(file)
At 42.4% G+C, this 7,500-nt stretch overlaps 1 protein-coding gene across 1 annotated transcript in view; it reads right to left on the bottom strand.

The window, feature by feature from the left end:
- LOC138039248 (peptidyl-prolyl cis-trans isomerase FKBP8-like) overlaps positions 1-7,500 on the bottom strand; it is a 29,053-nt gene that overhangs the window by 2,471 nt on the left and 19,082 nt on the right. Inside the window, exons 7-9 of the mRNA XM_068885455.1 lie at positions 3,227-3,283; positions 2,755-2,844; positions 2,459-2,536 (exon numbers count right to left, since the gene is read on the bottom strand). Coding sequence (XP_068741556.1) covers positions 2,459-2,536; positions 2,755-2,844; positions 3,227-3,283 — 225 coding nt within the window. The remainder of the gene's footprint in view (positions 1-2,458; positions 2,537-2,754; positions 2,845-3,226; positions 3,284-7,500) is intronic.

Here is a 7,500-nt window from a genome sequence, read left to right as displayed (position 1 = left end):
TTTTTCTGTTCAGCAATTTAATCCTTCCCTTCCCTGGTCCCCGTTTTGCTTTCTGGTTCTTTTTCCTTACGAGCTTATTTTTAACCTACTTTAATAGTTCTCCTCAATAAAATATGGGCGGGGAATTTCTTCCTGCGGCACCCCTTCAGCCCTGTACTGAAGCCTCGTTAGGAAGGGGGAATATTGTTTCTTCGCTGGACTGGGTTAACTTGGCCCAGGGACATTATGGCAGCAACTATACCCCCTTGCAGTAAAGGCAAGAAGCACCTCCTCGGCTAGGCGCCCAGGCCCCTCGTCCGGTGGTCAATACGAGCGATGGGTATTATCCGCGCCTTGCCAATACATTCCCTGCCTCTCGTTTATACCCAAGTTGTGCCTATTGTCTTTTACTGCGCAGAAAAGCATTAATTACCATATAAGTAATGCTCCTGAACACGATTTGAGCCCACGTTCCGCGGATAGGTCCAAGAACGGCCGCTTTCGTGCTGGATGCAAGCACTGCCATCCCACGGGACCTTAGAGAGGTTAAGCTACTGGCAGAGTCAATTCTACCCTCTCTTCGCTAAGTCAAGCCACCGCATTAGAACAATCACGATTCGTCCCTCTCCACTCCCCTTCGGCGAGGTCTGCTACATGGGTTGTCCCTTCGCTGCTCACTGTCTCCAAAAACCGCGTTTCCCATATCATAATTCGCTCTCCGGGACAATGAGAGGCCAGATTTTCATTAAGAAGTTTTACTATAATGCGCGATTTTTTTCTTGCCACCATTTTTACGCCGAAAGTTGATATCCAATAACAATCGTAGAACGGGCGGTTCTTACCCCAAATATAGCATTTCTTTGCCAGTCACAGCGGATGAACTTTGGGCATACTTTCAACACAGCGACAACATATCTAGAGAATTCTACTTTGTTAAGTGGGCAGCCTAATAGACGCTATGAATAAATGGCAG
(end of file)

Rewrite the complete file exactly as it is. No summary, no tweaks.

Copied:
At 42.4% G+C, this 7,500-nt stretch overlaps 1 protein-coding gene across 1 annotated transcript in view; it reads right to left on the bottom strand.

The window, feature by feature from the left end:
- LOC138039248 (peptidyl-prolyl cis-trans isomerase FKBP8-like) overlaps positions 1-7,500 on the bottom strand; it is a 29,053-nt gene that overhangs the window by 2,471 nt on the left and 19,082 nt on the right. Inside the window, exons 7-9 of the mRNA XM_068885455.1 lie at positions 3,227-3,283; positions 2,755-2,844; positions 2,459-2,536 (exon numbers count right to left, since the gene is read on the bottom strand). Coding sequence (XP_068741556.1) covers positions 2,459-2,536; positions 2,755-2,844; positions 3,227-3,283 — 225 coding nt within the window. The remainder of the gene's footprint in view (positions 1-2,458; positions 2,537-2,754; positions 2,845-3,226; positions 3,284-7,500) is intronic.

Here is a 7,500-nt window from a genome sequence, read left to right as displayed (position 1 = left end):
TTTTTCTGTTCAGCAATTTAATCCTTCCCTTCCCTGGTCCCCGTTTTGCTTTCTGGTTCTTTTTCCTTACGAGCTTATTTTTAACCTACTTTAATAGTTCTCCTCAATAAAATATGGGCGGGGAATTTCTTCCTGCGGCACCCCTTCAGCCCTGTACTGAAGCCTCGTTAGGAAGGGGGAATATTGTTTCTTCGCTGGACTGGGTTAACTTGGCCCAGGGACATTATGGCAGCAACTATACCCCCTTGCAGTAAAGGCAAGAAGCACCTCCTCGGCTAGGCGCCCAGGCCCCTCGTCCGGTGGTCAATACGAGCGATGGGTATTATCCGCGCCTTGCCAATACATTCCCTGCCTCTCGTTTATACCCAAGTTGTGCCTATTGTCTTTTACTGCGCAGAAAAGCATTAATTACCATATAAGTAATGCTCCTGAACACGATTTGAGCCCACGTTCCGCGGATAGGTCCAAGAACGGCCGCTTTCGTGCTGGATGCAAGCACTGCCATCCCACGGGACCTTAGAGAGGTTAAGCTACTGGCAGAGTCAATTCTACCCTCTCTTCGCTAAGTCAAGCCACCGCATTAGAACAATCACGATTCGTCCCTCTCCACTCCCCTTCGGCGAGGTCTGCTACATGGGTTGTCCCTTCGCTGCTCACTGTCTCCAAAAACCGCGTTTCCCATATCATAATTCGCTCTCCGGGACAATGAGAGGCCAGATTTTCATTAAGAAGTTTTACTATAATGCGCGATTTTTTTCTTGCCACCATTTTTACGCCGAAAGTTGATATCCAATAACAATCGTAGAACGGGCGGTTCTTACCCCAAATATAGCATTTCTTTGCCAGTCACAGCGGATGAACTTTGGGCATACTTTCAACACAGCGACAACATATCTAGAGAATTCTACTTTGTTAAGTGGGCAGCCTAATAGACGCTATGAATAAATGGCAG